Royal Arch Trail

By Merah Filko on September 11, 2017

Think you’re in great shape?  So did I when my plane landed in Colorado.  I knew I wasn’t the pinnacle of health. Pizza was, and still is a food group to me, but I had been working out daily, and tried to watch what I ate. My good (actually AMAZING) friend picked me up from the Denver airport, and rattled off all of the fun things we would be doing together during my visit, the hiking of Royal Arch Trail piquing my interest out of all of the activities. We ended up grabbing dinner in Boulder that night (pizza, shocking I know), and got some shut eye in anticipation of our climb the next day.

I woke up the next morning, braided my hair tightly to my head, and packed my backpack with granola bars and water bottles. We drove through Boulder, and parked her Jeep on a side street next to Chautaqua Park alongside other hikers and weekend warriors. When we approached the park, I was met by an expansive field, backed up by an impressive and beautiful peak in the distance.  I felt like I was in The Sound of Music, and Julie Andrews was going to pop out from behind a fence post at any moment.

We started up the trail, a very slight incline up a dirt path that guided us to multiple trail heads up the way. I was already winded. I pushed on because I could not fathom why I would be winded from walking up the entrance to the Royal Arch Trail.

I pressed on, sipping water and catching up with my friend all the way to the trail head. As we began to climb, I realized this would be no leisurely stroll. The trail was beautiful, and looked as though the millions of people who have climbed it left it exactly as they found it. The only indication that people had a hand in forming this trail was a few small footbridges, and signs pointing us in the right direction. I was met with rock slides that I had to climb and boulder (yes, bouldering IS a thing), and ridges I had to shimmy along to keep pushing on.

As I continued up the trail, I began to sweat, and became more and more light headed. I had to stop on the trail every 10 minutes, unable to keep going out of fear I would pass out. My friend insisted I keep sipping water, that it would help, but my stomach was not having it. I choked down the water, and questioned if I could make it up the mountain. Every time I announced that I needed a rest, I felt more and more defeated.  That’s when it hit me…I had altitude sickness.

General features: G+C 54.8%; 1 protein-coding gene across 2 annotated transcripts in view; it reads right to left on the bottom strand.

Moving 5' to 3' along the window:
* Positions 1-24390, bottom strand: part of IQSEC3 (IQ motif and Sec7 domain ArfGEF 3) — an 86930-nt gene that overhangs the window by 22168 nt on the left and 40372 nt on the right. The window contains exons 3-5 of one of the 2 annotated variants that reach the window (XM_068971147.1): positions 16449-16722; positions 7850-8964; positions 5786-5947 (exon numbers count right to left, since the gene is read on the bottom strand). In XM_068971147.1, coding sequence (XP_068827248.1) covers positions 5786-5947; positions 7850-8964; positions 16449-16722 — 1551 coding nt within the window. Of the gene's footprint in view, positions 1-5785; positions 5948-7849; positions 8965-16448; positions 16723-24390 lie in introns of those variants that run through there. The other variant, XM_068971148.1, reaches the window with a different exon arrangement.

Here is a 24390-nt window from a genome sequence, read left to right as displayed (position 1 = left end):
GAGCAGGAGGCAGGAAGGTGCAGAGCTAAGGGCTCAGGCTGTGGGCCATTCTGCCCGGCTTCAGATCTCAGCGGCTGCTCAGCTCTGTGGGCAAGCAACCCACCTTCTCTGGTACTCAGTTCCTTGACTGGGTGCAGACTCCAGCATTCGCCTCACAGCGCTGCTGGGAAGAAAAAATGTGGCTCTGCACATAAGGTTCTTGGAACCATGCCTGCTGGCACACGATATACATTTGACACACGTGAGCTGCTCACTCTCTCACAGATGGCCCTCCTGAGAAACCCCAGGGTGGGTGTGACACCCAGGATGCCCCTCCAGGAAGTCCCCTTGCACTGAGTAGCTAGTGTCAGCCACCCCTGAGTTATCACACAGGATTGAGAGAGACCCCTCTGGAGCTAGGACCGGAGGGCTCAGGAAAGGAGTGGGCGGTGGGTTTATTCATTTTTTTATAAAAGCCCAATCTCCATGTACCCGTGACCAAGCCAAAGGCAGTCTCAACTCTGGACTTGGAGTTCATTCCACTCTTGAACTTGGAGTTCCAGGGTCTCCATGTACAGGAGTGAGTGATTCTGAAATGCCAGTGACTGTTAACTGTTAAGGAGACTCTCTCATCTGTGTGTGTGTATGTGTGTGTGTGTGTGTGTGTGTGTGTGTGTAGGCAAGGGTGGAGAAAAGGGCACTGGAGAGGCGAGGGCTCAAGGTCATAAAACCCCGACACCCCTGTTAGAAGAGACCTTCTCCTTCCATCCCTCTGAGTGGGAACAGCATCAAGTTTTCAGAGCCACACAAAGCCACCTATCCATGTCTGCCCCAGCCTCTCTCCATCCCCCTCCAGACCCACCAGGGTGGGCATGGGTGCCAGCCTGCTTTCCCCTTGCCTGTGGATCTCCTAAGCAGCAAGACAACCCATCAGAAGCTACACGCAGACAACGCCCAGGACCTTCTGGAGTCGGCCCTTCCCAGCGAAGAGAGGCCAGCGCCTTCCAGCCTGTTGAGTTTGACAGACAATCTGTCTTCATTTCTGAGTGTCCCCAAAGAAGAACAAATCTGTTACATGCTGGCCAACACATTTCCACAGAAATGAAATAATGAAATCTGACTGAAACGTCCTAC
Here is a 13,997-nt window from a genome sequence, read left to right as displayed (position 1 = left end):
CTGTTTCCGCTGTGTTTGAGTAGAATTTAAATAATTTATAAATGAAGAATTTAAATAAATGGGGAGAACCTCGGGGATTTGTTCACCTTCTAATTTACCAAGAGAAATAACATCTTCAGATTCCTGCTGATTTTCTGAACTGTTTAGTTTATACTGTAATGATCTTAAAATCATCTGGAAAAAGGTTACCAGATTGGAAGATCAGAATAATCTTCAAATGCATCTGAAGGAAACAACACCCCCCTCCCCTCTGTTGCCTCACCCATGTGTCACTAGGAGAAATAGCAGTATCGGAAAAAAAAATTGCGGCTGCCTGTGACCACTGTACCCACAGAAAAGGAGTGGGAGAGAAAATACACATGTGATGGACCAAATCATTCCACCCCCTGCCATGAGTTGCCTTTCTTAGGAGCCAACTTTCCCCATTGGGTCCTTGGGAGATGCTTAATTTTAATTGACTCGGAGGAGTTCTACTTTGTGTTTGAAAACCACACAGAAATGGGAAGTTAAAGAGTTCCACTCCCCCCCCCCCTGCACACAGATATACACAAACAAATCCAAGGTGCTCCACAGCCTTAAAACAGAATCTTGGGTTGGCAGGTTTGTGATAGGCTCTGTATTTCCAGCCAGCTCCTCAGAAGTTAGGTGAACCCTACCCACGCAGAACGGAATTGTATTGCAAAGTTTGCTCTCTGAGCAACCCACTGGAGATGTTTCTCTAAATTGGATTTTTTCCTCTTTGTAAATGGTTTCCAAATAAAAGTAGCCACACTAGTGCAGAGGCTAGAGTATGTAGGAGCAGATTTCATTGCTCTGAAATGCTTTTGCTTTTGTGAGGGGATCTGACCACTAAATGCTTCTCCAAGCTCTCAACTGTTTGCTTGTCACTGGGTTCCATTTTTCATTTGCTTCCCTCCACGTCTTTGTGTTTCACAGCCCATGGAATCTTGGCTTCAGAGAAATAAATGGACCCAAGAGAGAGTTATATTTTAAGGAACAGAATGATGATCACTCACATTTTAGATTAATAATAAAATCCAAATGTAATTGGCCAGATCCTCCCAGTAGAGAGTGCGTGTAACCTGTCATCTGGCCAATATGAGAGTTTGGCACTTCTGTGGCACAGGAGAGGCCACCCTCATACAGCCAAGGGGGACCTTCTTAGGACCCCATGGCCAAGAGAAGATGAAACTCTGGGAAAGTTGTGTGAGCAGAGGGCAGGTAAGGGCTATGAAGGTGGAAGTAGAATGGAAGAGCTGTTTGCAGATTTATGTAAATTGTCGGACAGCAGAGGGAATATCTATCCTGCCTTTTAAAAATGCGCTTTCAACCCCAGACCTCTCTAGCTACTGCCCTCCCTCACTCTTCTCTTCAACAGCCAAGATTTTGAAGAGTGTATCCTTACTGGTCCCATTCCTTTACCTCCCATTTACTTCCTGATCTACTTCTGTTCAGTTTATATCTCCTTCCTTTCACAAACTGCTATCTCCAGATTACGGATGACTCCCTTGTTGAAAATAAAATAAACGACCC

I knew to get rid of the altitude sickness, I would need to ingest a considerable amount of water, and do something every sick person hates, give it time. My awesome soul sister of a friend pushed me on, stopping when I needed it, all the while forcing me to drink more water. After about an hour of this, I started to feel better, and could go longer without stopping.  The last 45 minutes of the trail were done without a stop, and were the best part of the hike.

I climbed and met other hikers who told me I was a bad ass for climbing a trail as formidable as Royal Arch on my second day at altitude. I cheered on others, and began to have fun.  Then I saw it, the Royal Arch. I scrambled to the opening the Arch makes on the trail, and stepped out on the ledge overlooking all of Boulder. One wrong step and I would be a cave painting on the side of the mountain…it was a LONG way down.  I took in the grandeur of the Colorado landscape, and triumphed in the physicality I had just displayed on my way up the mountain.

I was proud of myself, and did not feel bad bragging about my feat for weeks after the hike. But, then again, this is what hiking is all about.  Pushing yourself, in a non-competitive way, to do your best, and go further than you expect yourself to go. It helps you realize your untapped potential, and brings out the best version of yourself you could ever hope for.  Would I ever hike Royal Arch Trail again?  Hell yeah!  Would I train a little better for it next time?  Hell yeah!

Contributed by Merah Filko

Colorado, United States


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